One of the year’s best popular natural histories.

AN IMMENSE WORLD

HOW ANIMAL SENSES REVEAL THE HIDDEN REALMS AROUND US

An ingenious account of how living organisms perceive the world.

In his 1974 essay, “What Is It Like To Be a Bat?” philosopher Thomas Nagel argued that other animals experience a world utterly foreign to us, one nearly impossible to describe. In this follow-up to I Contain Multitudes, Yong, a staff reporter for the Atlantic who won a Pulitzer in 2021 for his reporting on Covid-19, mostly follows the traditional popular science format (travel the world, interview experts), but he takes a different, realistic, and utterly fascinating approach, emphasizing that every organism perceives only a tiny slice of the world accessible to its senses. A tick searching for blood is exquisitely sensitive to body heat, the touch of hair, and the odor of butyric acid from skin. The tick doesn’t willfully ignore the surrounding plants and animals; it doesn’t know that they exist. This involves the zoological term umwelt, the German word for environment that refers to what an animal can sense: its perceptual world. The human umwelt includes excellent vision, tolerable hearing, mediocre smell (but better than dog enthusiasts claim), some chemical sensitivity (mostly in the nose and taste buds), a touch of echolocation, and no ability to detect electromagnetic fields. In a dozen chapters, Yong delivers entertaining accounts of how animals both common and exotic sense the world as well as the often bizarre organs that enable them to do so. “There are animals with eyes on their genitals, ears on their knees, noses on their limbs, and tongues all over their skin,” writes the author. “Starfish see with the tips of their arms, and sea urchins with their entire bodies. The star-nosed mole feels around with its nose, while the manatee uses its lips.” Building on Aristotle’s traditional five senses, Yong adds expert accounts of 20th-century discoveries of senses for echoes, electricity, and magnetism as well as perceptions we take for granted, including color, pain, and temperature.

One of the year’s best popular natural histories.

Pub Date: June 21, 2022

ISBN: 978-0-593-13323-1

Page Count: 464

Publisher: Random House

Review Posted Online: April 13, 2022

Kirkus Reviews Issue: May 1, 2022

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HOW DO APPLES GROW?

A straightforward, carefully detailed presentation of how ``fruit comes from flowers,'' from winter's snow-covered buds through pollination and growth to ripening and harvest. Like the text, the illustrations are admirably clear and attractive, including the larger-than-life depiction of the parts of the flower at different stages. An excellent contribution to the solidly useful ``Let's-Read-and-Find-Out-Science'' series. (Nonfiction/Picture book. 4-9)

Pub Date: Jan. 30, 1992

ISBN: 0-06-020055-3

Page Count: 32

Publisher: HarperCollins

Review Posted Online: May 20, 2010

Kirkus Reviews Issue: Dec. 15, 1991

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A quirky wonder of a book.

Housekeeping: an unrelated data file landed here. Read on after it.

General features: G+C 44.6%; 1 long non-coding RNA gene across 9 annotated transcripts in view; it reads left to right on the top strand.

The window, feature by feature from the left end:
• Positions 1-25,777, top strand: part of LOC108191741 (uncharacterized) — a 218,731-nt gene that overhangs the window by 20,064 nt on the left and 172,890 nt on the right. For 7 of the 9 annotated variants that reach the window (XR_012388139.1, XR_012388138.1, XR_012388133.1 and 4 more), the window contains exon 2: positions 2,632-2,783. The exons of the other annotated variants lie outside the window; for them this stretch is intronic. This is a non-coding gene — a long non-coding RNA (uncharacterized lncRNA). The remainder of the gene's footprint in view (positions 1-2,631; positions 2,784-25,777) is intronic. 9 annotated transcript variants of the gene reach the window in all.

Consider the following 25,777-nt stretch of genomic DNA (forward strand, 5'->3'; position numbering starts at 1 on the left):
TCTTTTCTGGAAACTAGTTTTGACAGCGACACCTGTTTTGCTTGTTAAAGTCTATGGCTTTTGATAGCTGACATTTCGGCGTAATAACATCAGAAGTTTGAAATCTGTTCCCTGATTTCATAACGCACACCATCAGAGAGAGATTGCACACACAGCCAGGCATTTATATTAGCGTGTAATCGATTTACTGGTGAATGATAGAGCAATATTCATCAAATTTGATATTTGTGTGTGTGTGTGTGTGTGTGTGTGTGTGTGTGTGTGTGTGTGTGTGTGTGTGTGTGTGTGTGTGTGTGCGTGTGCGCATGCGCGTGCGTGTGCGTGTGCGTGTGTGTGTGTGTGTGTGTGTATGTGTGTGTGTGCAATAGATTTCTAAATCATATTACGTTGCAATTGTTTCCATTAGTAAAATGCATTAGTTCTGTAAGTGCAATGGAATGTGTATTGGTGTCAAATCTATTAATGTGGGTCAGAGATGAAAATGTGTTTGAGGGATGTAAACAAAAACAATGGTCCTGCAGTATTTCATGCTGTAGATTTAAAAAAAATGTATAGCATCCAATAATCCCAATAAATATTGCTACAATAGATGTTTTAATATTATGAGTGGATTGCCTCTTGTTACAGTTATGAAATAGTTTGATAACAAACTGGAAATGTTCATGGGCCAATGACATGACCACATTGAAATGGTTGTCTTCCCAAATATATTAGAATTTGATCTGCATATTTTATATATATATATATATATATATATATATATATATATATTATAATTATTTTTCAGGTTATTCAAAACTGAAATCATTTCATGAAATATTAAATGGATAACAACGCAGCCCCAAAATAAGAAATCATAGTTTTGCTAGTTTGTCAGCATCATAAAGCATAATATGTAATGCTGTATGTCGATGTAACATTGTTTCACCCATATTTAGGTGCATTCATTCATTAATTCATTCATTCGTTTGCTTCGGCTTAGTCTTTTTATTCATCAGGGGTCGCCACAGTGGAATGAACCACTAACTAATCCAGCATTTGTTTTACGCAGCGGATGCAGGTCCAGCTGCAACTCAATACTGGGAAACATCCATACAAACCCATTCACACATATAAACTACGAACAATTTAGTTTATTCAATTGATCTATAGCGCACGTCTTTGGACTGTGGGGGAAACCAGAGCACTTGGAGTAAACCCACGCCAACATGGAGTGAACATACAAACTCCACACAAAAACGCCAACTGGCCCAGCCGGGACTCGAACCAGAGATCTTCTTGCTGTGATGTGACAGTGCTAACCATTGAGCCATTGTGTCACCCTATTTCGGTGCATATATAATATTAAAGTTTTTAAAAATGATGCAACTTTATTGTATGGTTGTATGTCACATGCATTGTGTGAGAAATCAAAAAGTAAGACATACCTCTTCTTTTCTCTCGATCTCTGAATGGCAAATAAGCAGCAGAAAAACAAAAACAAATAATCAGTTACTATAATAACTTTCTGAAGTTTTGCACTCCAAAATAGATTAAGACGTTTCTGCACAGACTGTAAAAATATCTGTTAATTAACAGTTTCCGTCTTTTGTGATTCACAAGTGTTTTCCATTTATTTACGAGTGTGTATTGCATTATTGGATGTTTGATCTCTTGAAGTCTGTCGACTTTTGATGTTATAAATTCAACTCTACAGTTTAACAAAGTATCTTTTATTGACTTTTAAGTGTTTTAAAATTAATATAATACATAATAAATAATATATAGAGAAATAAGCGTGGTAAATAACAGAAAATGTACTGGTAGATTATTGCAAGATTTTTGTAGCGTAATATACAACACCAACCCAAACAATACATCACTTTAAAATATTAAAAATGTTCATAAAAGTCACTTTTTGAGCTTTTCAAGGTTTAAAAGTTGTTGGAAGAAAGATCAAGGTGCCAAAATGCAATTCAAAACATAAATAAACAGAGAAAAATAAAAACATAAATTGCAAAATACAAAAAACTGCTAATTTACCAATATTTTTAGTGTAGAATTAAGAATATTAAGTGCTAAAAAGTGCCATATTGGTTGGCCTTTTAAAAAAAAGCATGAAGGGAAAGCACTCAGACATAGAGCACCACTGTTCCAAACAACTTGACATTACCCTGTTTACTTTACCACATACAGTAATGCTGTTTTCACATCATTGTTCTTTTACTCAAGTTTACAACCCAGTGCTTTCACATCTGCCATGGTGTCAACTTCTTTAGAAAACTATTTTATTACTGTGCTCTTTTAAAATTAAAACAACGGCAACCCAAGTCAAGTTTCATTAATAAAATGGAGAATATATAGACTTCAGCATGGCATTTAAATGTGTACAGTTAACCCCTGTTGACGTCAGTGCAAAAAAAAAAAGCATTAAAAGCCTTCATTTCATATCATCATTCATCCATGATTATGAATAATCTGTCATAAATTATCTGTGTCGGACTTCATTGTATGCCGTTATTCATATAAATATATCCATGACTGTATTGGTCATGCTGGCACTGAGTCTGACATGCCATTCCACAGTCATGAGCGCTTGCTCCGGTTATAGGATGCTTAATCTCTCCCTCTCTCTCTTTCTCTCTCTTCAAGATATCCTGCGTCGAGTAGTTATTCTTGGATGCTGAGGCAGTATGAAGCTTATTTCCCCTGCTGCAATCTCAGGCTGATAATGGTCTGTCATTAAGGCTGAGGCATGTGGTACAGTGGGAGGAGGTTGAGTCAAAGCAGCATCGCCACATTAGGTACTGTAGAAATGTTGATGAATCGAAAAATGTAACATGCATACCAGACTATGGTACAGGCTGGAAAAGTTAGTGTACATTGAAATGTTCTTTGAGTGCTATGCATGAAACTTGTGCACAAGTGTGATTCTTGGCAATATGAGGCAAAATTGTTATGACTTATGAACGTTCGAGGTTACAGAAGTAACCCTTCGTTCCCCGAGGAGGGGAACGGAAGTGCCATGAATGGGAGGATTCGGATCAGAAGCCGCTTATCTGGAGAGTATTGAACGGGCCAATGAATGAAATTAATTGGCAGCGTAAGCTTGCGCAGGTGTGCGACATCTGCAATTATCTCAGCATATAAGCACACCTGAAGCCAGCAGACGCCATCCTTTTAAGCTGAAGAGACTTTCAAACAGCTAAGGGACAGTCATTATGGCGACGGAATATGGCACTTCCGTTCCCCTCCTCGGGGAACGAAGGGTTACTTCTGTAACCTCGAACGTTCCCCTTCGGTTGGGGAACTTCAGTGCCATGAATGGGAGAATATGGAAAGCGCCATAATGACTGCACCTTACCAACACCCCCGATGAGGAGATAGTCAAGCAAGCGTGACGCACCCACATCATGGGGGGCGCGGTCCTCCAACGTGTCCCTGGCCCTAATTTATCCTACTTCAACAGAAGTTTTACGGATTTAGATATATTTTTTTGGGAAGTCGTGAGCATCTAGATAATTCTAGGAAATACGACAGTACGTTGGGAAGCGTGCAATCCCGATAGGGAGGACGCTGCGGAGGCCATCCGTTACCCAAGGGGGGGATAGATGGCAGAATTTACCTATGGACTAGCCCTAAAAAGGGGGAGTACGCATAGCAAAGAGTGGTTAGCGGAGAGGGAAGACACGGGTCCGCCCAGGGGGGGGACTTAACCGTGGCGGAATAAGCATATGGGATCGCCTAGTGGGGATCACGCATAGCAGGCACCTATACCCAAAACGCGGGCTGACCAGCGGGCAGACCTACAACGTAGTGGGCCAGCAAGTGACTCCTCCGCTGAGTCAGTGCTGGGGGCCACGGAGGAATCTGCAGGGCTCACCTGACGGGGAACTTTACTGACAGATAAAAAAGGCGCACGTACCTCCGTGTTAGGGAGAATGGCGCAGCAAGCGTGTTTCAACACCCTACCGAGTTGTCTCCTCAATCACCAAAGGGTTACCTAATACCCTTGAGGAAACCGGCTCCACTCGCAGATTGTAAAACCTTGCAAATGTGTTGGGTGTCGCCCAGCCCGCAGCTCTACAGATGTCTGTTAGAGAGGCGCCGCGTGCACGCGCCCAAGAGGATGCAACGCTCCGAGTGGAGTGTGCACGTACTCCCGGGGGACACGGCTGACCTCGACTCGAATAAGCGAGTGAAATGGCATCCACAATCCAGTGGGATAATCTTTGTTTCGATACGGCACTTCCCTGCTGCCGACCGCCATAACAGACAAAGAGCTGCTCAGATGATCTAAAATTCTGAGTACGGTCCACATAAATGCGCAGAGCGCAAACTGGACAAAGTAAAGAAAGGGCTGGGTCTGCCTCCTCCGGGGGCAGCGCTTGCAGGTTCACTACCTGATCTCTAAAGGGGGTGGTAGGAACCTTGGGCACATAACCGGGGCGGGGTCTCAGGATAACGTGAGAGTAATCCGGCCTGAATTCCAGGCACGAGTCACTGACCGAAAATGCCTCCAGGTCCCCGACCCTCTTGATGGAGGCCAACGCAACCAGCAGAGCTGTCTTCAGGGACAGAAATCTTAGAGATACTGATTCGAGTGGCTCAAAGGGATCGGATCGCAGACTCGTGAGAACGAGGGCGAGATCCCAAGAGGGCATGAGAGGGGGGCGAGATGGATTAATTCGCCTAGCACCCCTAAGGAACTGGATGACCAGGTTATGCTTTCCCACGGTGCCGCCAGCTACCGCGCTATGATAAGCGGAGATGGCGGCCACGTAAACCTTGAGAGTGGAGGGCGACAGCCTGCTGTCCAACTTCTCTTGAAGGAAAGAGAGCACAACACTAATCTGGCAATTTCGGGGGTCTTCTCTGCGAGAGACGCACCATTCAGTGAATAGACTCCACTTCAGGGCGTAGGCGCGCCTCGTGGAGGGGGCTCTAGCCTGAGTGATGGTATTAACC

WHY FISH DON'T EXIST

A STORY OF LOSS, LOVE, AND THE HIDDEN ORDER OF LIFE

A Peabody Award–winning NPR science reporter chronicles the life of a turn-of-the-century scientist and how her quest led to significant revelations about the meaning of order, chaos, and her own existence.

Miller began doing research on David Starr Jordan (1851-1931) to understand how he had managed to carry on after the 1906 San Francisco earthquake destroyed his work. A taxonomist who is credited with discovering “a full fifth of fish known to man in his day,” Jordan had amassed an unparalleled collection of ichthyological specimens. Gathering up all the fish he could save, Jordan sewed the nameplates that had been on the destroyed jars directly onto the fish. His perseverance intrigued the author, who also discusses the struggles she underwent after her affair with a woman ended a heterosexual relationship. Born into an upstate New York farm family, Jordan attended Cornell and then became an itinerant scholar and field researcher until he landed at Indiana University, where his first ichthyological collection was destroyed by lightning. In between this catastrophe and others involving family members’ deaths, he reconstructed his collection. Later, he was appointed as the founding president of Stanford, where he evolved into a Machiavellian figure who trampled on colleagues and sang the praises of eugenics. Miller concludes that Jordan displayed the characteristics of someone who relied on “positive illusions” to rebound from disaster and that his stand on eugenics came from a belief in “a divine hierarchy from bacteria to humans that point[ed]…toward better.” Considering recent research that negates biological hierarchies, the author then suggests that Jordan’s beloved taxonomic category—fish—does not exist. Part biography, part science report, and part meditation on how the chaos that caused Miller’s existential misery could also bring self-acceptance and a loving wife, this unique book is an ingenious celebration of diversity and the mysterious order that underlies all existence.

A quirky wonder of a book.

Pub Date: April 14, 2020

ISBN: 978-1-5011-6027-1

Page Count: 224

Publisher: Simon & Schuster

Review Posted Online: Jan. 2, 2020

Kirkus Reviews Issue: Feb. 1, 2020

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